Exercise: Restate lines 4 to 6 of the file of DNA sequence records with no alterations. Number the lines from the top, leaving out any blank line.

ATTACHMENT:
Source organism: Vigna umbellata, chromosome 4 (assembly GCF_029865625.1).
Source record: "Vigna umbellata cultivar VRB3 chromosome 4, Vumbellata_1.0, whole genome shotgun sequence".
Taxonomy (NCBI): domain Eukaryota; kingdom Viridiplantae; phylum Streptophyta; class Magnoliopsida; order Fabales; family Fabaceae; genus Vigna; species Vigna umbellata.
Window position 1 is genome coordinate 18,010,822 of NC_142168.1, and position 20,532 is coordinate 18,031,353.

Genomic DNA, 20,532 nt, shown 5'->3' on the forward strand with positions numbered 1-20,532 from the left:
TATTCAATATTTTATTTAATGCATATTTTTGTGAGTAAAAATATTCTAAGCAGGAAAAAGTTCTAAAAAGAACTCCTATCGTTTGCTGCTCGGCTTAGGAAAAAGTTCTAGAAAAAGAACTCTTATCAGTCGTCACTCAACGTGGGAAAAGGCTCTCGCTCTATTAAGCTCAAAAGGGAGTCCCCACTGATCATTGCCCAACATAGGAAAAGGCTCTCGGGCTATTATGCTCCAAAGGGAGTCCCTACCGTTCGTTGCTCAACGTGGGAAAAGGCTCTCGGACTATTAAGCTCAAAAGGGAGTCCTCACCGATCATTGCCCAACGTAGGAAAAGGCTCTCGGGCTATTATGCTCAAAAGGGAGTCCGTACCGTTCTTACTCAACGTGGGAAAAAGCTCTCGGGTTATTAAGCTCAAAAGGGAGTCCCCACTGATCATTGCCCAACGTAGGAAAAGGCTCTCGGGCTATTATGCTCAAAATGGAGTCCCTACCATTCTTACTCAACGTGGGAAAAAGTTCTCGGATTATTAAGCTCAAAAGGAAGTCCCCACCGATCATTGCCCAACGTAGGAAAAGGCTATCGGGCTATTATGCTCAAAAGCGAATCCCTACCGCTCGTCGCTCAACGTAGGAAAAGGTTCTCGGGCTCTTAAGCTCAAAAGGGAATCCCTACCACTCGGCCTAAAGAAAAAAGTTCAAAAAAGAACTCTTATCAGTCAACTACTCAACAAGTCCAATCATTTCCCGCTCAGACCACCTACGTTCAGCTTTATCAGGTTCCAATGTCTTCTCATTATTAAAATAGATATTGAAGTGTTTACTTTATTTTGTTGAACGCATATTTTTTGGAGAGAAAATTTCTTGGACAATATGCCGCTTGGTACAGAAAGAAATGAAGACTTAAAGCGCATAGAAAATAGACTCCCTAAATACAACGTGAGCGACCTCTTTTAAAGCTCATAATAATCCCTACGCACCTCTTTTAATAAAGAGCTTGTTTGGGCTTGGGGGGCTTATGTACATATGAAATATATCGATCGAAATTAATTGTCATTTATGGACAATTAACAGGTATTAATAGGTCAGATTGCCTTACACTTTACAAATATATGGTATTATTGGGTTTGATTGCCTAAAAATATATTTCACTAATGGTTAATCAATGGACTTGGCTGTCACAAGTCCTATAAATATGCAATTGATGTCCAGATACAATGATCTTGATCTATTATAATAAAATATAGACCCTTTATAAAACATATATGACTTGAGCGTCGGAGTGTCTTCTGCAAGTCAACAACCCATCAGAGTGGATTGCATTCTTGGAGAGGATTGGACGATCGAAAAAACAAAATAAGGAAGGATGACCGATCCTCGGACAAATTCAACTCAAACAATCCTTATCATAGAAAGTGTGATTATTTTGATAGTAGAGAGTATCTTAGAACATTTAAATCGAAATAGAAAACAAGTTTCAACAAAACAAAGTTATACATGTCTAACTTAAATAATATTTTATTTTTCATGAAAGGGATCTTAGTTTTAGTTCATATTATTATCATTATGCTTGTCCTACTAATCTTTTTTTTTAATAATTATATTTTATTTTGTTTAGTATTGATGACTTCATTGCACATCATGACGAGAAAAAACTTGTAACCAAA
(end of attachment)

Window position 1 is genome coordinate 18,010,822 of NC_142168.1, and position 20,532 is coordinate 18,031,353.

Genomic DNA, 20,532 nt, shown 5'->3' on the forward strand with positions numbered 1-20,532 from the left:
TATTCAATATTTTATTTAATGCATATTTTTGTGAGTAAAAATATTCTAAGCAGGAAAAAGTTCTAAAAAGAACTCCTATCGTTTGCTGCTCGGCTTAGGAAAAAGTTCTAGAAAAAGAACTCTTATCAGTCGTCACTCAACGTGGGAAAAGGCTCTCGCTCTATTAAGCTCAAAAGGGAGTCCCCACTGATCATTGCCCAACATAGGAAAAGGCTCTCGGGCTATTATGCTCCAAAGGGAGTCCCTACCGTTCGTTGCTCAACGTGGGAAAAGGCTCTCGGACTATTAAGCTCAAAAGGGAGTCCTCACCGATCATTGCCCAACGTAGGAAAAGGCTCTCGGGCTATTATGCTCAAAAGGGAGTCCGTACCGTTCTTACTCAACGTGGGAAAAAGCTCTCGGGTTATTAAGCTCAAAAGGGAGTCCCCACTGATCATTGCCCAACGTAGGAAAAGGCTCTCGGGCTATTATGCTCAAAATGGAGTCCCTACCATTCTTACTCAACGTGGGAAAAAGTTCTCGGATTATTAAGCTCAAAAGGAAGTCCCCACCGATCATTGCCCAACGTAGGAAAAGGCTATCGGGCTATTATGCTCAAAAGCGAATCCCTACCGCTCGTCGCTCAACGTAGGAAAAGGTTCTCGGGCTCTTAAGCTCAAAAGGGAATCCCTACCACTCGGCCTAAAGAAAAAAGTTCAAAAAAGAACTCTTATCAGTCAACTACTCAACAAGTCCAATCATTTCCCGCTCAGACCACCTACGTTCAGCTTTATCAGGTTCCAATGTCTTCTCATTATTAAAATAGATATTGAAGTGTTTACTTTATTTTGTTGAACGCATATTTTTTGGAGAGAAAATTTCTTGGACAATATGCCGCTTGGTACAGAAAGAAATGAAGACTTAAAGCGCATAGAAAATAGACTCCCTAAATACAACGTGAGCGACCTCTTTTAAAGCTCATAATAATCCCTACGCACCTCTTTTAATAAAGAGCTTGTTTGGGCTTGGGGGGCTTATGTACATATGAAATATATCGATCGAAATTAATTGTCATTTATGGACAATTAACAGGTATTAATAGGTCAGATTGCCTTACACTTTACAAATATATGGTATTATTGGGTTTGATTGCCTAAAAATATATTTCACTAATGGTTAATCAATGGACTTGGCTGTCACAAGTCCTATAAATATGCAATTGATGTCCAGATACAATGATCTTGATCTATTATAATAAAATATAGACCCTTTATAAAACATATATGACTTGAGCGTCGGAGTGTCTTCTGCAAGTCAACAACCCATCAGAGTGGATTGCATTCTTGGAGAGGATTGGACGATCGAAAAAACAAAATAAGGAAGGATGACCGATCCTCGGACAAATTCAACTCAAACAATCCTTATCATAGAAAGTGTGATTATTTTGATAGTAGAGAGTATCTTAGAACATTTAAATCGAAATAGAAAACAAGTTTCAACAAAACAAAGTTATACATGTCTAACTTAAATAATATTTTATTTTTCATGAAAGGGATCTTAGTTTTAGTTCATATTATTATCATTATGCTTGTCCTACTAATCTTTTTTTTTAATAATTATATTTTATTTTGTTTAGTATTGATGACTTCATTGCACATCATGACGAGAAAAAACTTGTAACCAAA